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15 February 2016

HRL Laboratories claims first gallium nitride CMOS transistor fabrication

HRL Laboratories LLC in the USA claims the first demonstration of gallium nitride (GaN) complementary metal–oxide–semiconductor (CMOS) field-effect transistors [Rongming Chu et al, IEEE Electron Device Letters, published online 6 January 2016]. The team used the technology to create CMOS inverter circuits.

GaN is being developed for power switching and power microwave/millimeter-wave electronics. Present applications mostly use discrete transistors rather than integrated circuits (ICs). HRL sees a need for an IC approach to achieve the full benefits of GaN electronics at low cost. Parasitic inductance is one aspect that would be improved – discrete GaN components have to be slowed down to avoid voltage instability from chip-to-chip effects. ICs also have reduced assembly and packaging costs.

The CMOS processing began with metal-organic chemical vapor deposition (MOCVD) of the NMOS layers on sapphire (Figure 1). The Al0.25Ga0.75N top barrier was 5nm thick. The silicon nitride (SiN) encapsulation was 50nm.

Figure 1: Major steps for fabricating GaN NMOS and PMOS on the same wafer.

Figure 1: Major steps for fabricating GaN NMOS and PMOS on the same wafer.

The PMOS layers were applied by etching down to the GaN buffer in selected regions and MOCVD re-growth. The structure comprised a 30nm Al0.25Ga0.75N back barrier, 20nm of undoped GaN, and a 50nm magnesium-doped GaN hole supply layer.

Transistor fabrication began with ion implantation for device isolation, followed by gate trench low-energy plasma etch, AlN/SiN gate dielectric stack MOCVD, titanium/aluminium-based NMOS and nickel/gold PMOS ohmic source/drain formation, and nickel/gold gate electrode and interconnect deposition. The PMOS source/drain contacts were annealed in oxygen.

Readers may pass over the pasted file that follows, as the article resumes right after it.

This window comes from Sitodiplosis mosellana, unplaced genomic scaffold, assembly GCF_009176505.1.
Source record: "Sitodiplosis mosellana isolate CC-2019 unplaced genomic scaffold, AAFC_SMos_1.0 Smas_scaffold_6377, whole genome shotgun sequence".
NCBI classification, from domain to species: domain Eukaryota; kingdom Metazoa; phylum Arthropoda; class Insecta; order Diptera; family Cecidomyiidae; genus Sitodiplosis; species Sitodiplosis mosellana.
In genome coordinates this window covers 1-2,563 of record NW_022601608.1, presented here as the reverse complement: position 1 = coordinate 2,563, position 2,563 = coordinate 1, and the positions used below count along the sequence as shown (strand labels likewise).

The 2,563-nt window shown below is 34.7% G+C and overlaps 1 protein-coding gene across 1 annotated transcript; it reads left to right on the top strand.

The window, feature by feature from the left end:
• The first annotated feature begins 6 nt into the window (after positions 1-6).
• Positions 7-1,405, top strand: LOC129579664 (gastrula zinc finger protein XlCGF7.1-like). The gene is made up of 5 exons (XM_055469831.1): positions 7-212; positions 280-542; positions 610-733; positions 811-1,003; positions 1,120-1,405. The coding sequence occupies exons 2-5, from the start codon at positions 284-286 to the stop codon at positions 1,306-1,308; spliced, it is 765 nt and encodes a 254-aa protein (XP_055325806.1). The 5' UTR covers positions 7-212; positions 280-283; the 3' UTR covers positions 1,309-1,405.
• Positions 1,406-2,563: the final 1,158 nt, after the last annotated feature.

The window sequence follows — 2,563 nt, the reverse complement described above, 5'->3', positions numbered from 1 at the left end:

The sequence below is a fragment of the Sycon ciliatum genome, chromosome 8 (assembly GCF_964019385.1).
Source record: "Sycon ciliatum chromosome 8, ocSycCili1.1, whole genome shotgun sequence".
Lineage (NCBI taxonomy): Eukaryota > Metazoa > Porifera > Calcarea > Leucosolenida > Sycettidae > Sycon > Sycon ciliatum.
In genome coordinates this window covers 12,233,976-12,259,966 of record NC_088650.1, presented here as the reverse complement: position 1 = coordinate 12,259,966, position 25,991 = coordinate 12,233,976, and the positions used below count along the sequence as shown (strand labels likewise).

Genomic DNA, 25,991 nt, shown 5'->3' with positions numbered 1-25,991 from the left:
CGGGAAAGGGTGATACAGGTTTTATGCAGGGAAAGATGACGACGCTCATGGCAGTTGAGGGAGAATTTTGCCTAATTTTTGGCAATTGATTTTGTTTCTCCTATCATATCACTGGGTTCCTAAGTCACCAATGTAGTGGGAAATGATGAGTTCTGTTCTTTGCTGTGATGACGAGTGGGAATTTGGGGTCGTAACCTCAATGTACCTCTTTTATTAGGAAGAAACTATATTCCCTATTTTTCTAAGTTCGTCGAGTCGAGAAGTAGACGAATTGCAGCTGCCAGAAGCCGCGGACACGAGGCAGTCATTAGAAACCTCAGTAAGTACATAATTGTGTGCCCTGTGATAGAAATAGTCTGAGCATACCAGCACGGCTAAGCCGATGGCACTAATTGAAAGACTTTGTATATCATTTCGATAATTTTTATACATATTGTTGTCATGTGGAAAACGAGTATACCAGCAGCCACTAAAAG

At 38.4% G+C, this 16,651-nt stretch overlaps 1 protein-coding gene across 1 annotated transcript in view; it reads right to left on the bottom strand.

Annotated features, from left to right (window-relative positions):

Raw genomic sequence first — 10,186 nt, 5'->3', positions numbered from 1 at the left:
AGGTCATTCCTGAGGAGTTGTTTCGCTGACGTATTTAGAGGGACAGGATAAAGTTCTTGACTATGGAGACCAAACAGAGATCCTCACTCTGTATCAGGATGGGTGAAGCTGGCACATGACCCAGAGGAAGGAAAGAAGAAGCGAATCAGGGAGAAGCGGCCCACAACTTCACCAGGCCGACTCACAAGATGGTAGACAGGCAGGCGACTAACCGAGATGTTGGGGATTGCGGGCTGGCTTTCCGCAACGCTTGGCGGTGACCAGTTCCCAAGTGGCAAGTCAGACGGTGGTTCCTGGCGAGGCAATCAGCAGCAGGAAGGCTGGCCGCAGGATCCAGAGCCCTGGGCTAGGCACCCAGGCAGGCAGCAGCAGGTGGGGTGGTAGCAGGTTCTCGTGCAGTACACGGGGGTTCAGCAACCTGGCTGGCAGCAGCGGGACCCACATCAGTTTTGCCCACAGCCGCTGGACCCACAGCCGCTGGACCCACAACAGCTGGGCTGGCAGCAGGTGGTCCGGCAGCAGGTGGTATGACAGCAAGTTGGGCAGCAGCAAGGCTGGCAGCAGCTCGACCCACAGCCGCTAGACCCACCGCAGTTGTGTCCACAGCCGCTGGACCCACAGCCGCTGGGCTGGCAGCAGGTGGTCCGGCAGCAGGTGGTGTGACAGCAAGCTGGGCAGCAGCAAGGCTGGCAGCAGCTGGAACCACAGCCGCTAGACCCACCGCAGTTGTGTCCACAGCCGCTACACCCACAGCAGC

The researchers report that the NMOS and PMOS structures both exhibited enhancement-mode behavior in long-gate devices – i.e. normally-off at 0V gate potential, which is desired in power devices for fail safety and efficiency. The channel mobilities were 300cm2/V-s and 20cm2/V-s for NMOS and PMOS, respectively.

The researchers report that discrete NMOS devices with the same gate stack structure have achieved channel mobilities of more than 1000cm2/V-s. The team comments: "Further improvement of the GaN CMOS process is needed to improve the NMOS mobility to what was achievable with a discrete device process."

The PMOS mobility was higher than for bulk p-GaN (~10cm2/V-s) but lower than reported values for two-dimensional hole gases (2DHGs, ~40cm2/V-s). The researchers believe that PMOS improvements could come from "optimizing epitaxial re-growth, gate trench etch, and gate dielectric deposition".

Devices with 0.5μm and 75μm respective gate length and width had threshold voltages around 0V. For the NMOS device the on-resistance at +5V gate was 10Ω-mm. The PMOS on-resistance was much higher: 1314Ω-mm at -5V gate. The PMOS device also suffered from buffer leakage when the drain bias was greater than 2V. The researchers suggest that the leakage could be caused by parallel conduction at the MOCVD re-growth interface between the PMOS layer and the original GaN buffer.

The 0.5μm transistors were used in CMOS inverter circuits (Figure 2). The gate widths of the PMOS and NMOS transistors were 500μm and 50μm, respectively. The (differential) voltage gain was 9.6 at 1.2V input with 5V DC bias. The current drawn by the circuit (Idd) peaked at 1.5V input (Vin), where the inverter switched off.

Figure 2: Microscope top-view photograph and measured voltage transfer curve of fabricated GaN CMOS inverter IC.

Figure 2: Microscope top-view photograph and measured voltage transfer curve of fabricated GaN CMOS inverter IC.

The researchers comment: "Thanks to the CMOS configuration, the Idd was considerably lower when the Vin was at 0V and 5V, suggesting low static power consumption. The static power consumption could be further decreased by reducing the off-state leakage of the NMOS and PMOS."

With 5V pulses with steps of 10ns rise/fall times, the output swung between 0V and ~5V with 90ns fall and 670ns rise.

The researchers comment: "Slower rise time is due to higher on-resistance of the PMOS. Although the performance is yet to be improved, the functional inverter IC proves the feasibility of the GaN CMOS technology."

Tags: GaN CMOS GaN CMOS MOCVD

Visit:  http://ieeexplore.ieee.org/xpl/articleDetails.jsp?reload=true&arnumber=7373586

The author Mike Cooke is a freelance technology journalist who has worked in the semiconductor and advanced technology sectors since 1997.

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